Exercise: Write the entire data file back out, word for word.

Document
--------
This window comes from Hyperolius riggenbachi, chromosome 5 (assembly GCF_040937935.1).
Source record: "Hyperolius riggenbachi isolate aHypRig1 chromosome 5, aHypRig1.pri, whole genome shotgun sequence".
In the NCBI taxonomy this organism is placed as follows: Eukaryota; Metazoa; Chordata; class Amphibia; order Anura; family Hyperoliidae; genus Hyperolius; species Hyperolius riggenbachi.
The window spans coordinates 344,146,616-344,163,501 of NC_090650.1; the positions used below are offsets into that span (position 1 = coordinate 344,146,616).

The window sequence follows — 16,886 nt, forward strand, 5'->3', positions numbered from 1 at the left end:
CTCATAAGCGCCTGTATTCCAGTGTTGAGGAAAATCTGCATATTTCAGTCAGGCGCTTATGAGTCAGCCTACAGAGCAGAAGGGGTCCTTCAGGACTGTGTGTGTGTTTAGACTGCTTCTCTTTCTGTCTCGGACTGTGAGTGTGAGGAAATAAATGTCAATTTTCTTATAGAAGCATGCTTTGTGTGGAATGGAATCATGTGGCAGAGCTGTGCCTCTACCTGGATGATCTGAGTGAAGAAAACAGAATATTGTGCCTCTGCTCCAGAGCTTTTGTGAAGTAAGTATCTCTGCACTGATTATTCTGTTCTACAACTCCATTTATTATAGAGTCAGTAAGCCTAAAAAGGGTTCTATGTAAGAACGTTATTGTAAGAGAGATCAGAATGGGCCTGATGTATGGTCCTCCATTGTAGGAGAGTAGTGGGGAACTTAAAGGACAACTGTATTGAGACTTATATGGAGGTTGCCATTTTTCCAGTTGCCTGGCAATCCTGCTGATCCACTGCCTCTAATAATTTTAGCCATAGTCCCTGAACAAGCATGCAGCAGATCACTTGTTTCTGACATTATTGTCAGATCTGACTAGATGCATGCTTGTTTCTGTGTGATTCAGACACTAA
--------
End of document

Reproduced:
This window comes from Hyperolius riggenbachi, chromosome 5 (assembly GCF_040937935.1).
Source record: "Hyperolius riggenbachi isolate aHypRig1 chromosome 5, aHypRig1.pri, whole genome shotgun sequence".
In the NCBI taxonomy this organism is placed as follows: Eukaryota; Metazoa; Chordata; class Amphibia; order Anura; family Hyperoliidae; genus Hyperolius; species Hyperolius riggenbachi.
The window spans coordinates 344,146,616-344,163,501 of NC_090650.1; the positions used below are offsets into that span (position 1 = coordinate 344,146,616).

The window sequence follows — 16,886 nt, forward strand, 5'->3', positions numbered from 1 at the left end:
CTCATAAGCGCCTGTATTCCAGTGTTGAGGAAAATCTGCATATTTCAGTCAGGCGCTTATGAGTCAGCCTACAGAGCAGAAGGGGTCCTTCAGGACTGTGTGTGTGTTTAGACTGCTTCTCTTTCTGTCTCGGACTGTGAGTGTGAGGAAATAAATGTCAATTTTCTTATAGAAGCATGCTTTGTGTGGAATGGAATCATGTGGCAGAGCTGTGCCTCTACCTGGATGATCTGAGTGAAGAAAACAGAATATTGTGCCTCTGCTCCAGAGCTTTTGTGAAGTAAGTATCTCTGCACTGATTATTCTGTTCTACAACTCCATTTATTATAGAGTCAGTAAGCCTAAAAAGGGTTCTATGTAAGAACGTTATTGTAAGAGAGATCAGAATGGGCCTGATGTATGGTCCTCCATTGTAGGAGAGTAGTGGGGAACTTAAAGGACAACTGTATTGAGACTTATATGGAGGTTGCCATTTTTCCAGTTGCCTGGCAATCCTGCTGATCCACTGCCTCTAATAATTTTAGCCATAGTCCCTGAACAAGCATGCAGCAGATCACTTGTTTCTGACATTATTGTCAGATCTGACTAGATGCATGCTTGTTTCTGTGTGATTCAGACACTAA